Role of Low Dose Overnight Dexamethasone Supression Test (Lodst) in Management Protocol for Cushing’s Syndrome
Highlights on Medicine and Medical Research Vol. 4,
5 March 2021
Introduction: Low dose overnight Dexamethasone Supression Test (LODST) is a diagnostic tool for spontaneous Cushing’s syndrome (CS). A LODST negative excludes CS. But there are 2 exceptions - testing during silent period of Cyclic Cushing’s disease (CD) or a false negative in early or mild CD by one mg dexamethasone.
Methods: We analyzed age and sex data of 154 LOSDT to see there risk association for CS.
Results: The detection rate of CS by LOSDT is 26% and with 95% CI of Cortisol (211.27 to 373.69 nmol/L). Among 154 cases, 45(29.2%) are in pediatric age and 109 (70.8%) are female. The CS group do not differ from the rest in their sex and age group distributions (sig.>.136) but their age of CS group is significantly more with a Mean Difference 2.46 - 13.31 years( sig. 005).
Binary logistic regression equation documented CS population is significantly different (.000) and such deference is influence by their age (sig. .021) but not by sex or age group (sig, > .743). Therefore, age is an independent risk factor for CS.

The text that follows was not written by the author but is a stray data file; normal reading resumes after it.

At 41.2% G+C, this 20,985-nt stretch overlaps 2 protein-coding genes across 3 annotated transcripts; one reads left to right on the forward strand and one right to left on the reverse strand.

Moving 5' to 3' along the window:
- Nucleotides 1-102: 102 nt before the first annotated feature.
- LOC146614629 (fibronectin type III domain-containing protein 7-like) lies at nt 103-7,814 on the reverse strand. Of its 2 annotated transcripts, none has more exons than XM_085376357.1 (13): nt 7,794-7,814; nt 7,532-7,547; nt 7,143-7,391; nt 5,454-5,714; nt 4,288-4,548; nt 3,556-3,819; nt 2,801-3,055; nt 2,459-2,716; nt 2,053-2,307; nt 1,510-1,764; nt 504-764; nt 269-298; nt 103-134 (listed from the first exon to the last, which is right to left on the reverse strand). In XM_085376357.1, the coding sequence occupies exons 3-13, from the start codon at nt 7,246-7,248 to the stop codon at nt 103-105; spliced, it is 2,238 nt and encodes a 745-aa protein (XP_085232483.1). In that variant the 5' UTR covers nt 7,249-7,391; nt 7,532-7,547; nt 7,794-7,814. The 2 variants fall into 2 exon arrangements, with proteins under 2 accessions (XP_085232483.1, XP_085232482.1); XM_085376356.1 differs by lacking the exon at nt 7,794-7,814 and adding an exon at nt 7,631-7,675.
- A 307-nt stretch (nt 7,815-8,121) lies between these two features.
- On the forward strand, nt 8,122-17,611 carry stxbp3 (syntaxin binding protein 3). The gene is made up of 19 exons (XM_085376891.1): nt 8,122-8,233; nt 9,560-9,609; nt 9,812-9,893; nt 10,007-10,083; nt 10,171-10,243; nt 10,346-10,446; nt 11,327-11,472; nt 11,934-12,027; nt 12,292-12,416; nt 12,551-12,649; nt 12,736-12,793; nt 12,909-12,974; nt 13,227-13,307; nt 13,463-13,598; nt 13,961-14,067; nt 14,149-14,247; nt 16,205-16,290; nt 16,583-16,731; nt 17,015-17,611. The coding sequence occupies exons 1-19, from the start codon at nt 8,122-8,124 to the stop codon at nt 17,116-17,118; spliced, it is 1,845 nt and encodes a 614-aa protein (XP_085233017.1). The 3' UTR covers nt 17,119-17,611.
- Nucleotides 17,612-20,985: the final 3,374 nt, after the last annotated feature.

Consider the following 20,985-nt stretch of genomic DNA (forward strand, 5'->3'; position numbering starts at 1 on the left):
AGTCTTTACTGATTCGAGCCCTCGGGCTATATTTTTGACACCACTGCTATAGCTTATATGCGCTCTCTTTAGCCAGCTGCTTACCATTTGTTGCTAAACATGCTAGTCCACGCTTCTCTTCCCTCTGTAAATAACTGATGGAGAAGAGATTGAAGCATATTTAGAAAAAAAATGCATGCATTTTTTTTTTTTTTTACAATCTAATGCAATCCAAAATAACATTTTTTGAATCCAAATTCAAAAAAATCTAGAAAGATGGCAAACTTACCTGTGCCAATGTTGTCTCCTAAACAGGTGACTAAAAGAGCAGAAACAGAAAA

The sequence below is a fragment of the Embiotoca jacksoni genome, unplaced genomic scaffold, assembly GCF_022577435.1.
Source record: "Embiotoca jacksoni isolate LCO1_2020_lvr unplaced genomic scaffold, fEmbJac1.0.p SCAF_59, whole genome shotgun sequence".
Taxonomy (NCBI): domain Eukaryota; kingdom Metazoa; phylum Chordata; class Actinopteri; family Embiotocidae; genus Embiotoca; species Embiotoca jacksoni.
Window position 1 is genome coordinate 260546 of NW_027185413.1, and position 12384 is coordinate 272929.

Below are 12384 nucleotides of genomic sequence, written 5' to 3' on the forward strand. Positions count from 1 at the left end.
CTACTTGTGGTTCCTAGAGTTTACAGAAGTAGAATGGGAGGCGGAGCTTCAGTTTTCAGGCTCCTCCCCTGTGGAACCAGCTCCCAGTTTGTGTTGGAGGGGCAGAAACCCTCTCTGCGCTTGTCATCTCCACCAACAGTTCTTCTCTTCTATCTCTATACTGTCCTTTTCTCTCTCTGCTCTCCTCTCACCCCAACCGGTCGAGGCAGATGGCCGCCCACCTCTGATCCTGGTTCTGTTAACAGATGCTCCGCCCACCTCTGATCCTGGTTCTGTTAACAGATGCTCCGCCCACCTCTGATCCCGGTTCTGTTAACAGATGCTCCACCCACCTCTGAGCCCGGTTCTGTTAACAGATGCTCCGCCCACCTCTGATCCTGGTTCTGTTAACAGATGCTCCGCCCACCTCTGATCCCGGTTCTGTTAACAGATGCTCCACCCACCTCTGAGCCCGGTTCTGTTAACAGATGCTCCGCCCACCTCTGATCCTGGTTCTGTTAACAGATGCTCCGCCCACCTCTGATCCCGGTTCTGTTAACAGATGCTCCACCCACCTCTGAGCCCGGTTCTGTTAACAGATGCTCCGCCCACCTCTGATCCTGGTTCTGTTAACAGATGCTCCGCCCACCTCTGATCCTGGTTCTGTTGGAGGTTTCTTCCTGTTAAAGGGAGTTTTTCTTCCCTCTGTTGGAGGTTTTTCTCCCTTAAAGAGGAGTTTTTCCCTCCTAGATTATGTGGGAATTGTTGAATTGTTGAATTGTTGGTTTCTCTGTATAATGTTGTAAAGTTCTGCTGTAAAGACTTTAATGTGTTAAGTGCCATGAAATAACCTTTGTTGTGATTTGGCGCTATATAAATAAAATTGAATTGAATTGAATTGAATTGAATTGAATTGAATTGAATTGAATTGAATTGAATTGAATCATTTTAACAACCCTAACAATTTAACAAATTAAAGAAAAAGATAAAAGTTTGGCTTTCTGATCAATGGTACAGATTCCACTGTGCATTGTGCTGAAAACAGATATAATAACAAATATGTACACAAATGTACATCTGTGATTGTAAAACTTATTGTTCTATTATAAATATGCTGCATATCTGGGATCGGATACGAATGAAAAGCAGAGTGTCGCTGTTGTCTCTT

Conclusion: We opine to use LODST as first tool for CS. And LODST negative cases to be evaluated by newer imaging and biochemical tests. Positive only in imaging are to be managed according to guideline(s) for incidentoloma. Negative cases for both tools need to be enrolled in follow up protocols when age > 30 years or symptoms score suggest CD and rest are to be excluded. Analysis of cumulative diagnostic and outcome data will help us to formulate more cost-effective management policy for CS.
- Low dose Overnight Dexamethasone Suppression Test (LODST)
- Cushing’s Syndrome (CS)
- Cushing’s Disease (CD)
- Cortisol & detection rate of CS
How to Cite
- Abstract Viewed: 36 times